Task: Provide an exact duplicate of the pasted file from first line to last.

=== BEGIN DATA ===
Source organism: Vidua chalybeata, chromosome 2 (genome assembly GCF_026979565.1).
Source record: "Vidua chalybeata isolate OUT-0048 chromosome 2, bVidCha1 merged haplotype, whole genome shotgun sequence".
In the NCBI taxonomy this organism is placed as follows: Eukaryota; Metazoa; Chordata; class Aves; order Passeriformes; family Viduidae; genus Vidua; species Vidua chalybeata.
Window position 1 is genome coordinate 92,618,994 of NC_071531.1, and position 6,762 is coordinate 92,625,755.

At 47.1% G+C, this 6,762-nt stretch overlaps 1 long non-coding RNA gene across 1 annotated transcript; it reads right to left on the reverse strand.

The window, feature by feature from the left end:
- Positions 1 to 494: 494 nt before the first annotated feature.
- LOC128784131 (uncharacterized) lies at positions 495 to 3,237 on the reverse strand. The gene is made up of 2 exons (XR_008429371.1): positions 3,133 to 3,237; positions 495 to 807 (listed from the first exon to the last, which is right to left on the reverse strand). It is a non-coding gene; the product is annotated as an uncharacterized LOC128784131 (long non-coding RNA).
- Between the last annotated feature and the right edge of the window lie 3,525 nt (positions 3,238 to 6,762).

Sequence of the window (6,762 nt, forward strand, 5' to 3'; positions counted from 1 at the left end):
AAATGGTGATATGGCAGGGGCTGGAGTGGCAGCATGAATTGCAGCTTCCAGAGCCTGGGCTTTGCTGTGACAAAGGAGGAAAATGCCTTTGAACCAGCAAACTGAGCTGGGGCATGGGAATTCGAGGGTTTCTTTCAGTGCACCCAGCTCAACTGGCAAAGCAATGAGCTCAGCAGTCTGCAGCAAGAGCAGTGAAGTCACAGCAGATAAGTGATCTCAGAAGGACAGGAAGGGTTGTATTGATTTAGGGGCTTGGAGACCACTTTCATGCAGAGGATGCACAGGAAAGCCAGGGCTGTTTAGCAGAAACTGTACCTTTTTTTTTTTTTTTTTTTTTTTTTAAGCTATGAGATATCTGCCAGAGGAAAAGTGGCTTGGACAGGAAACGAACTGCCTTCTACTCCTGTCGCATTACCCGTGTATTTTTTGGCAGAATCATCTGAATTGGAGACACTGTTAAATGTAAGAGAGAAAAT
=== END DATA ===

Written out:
Source organism: Vidua chalybeata, chromosome 2 (genome assembly GCF_026979565.1).
Source record: "Vidua chalybeata isolate OUT-0048 chromosome 2, bVidCha1 merged haplotype, whole genome shotgun sequence".
In the NCBI taxonomy this organism is placed as follows: Eukaryota; Metazoa; Chordata; class Aves; order Passeriformes; family Viduidae; genus Vidua; species Vidua chalybeata.
Window position 1 is genome coordinate 92,618,994 of NC_071531.1, and position 6,762 is coordinate 92,625,755.

At 47.1% G+C, this 6,762-nt stretch overlaps 1 long non-coding RNA gene across 1 annotated transcript; it reads right to left on the reverse strand.

The window, feature by feature from the left end:
- Positions 1 to 494: 494 nt before the first annotated feature.
- LOC128784131 (uncharacterized) lies at positions 495 to 3,237 on the reverse strand. The gene is made up of 2 exons (XR_008429371.1): positions 3,133 to 3,237; positions 495 to 807 (listed from the first exon to the last, which is right to left on the reverse strand). It is a non-coding gene; the product is annotated as an uncharacterized LOC128784131 (long non-coding RNA).
- Between the last annotated feature and the right edge of the window lie 3,525 nt (positions 3,238 to 6,762).

Sequence of the window (6,762 nt, forward strand, 5' to 3'; positions counted from 1 at the left end):
AAATGGTGATATGGCAGGGGCTGGAGTGGCAGCATGAATTGCAGCTTCCAGAGCCTGGGCTTTGCTGTGACAAAGGAGGAAAATGCCTTTGAACCAGCAAACTGAGCTGGGGCATGGGAATTCGAGGGTTTCTTTCAGTGCACCCAGCTCAACTGGCAAAGCAATGAGCTCAGCAGTCTGCAGCAAGAGCAGTGAAGTCACAGCAGATAAGTGATCTCAGAAGGACAGGAAGGGTTGTATTGATTTAGGGGCTTGGAGACCACTTTCATGCAGAGGATGCACAGGAAAGCCAGGGCTGTTTAGCAGAAACTGTACCTTTTTTTTTTTTTTTTTTTTTTTTTAAGCTATGAGATATCTGCCAGAGGAAAAGTGGCTTGGACAGGAAACGAACTGCCTTCTACTCCTGTCGCATTACCCGTGTATTTTTTGGCAGAATCATCTGAATTGGAGACACTGTTAAATGTAAGAGAGAAAAT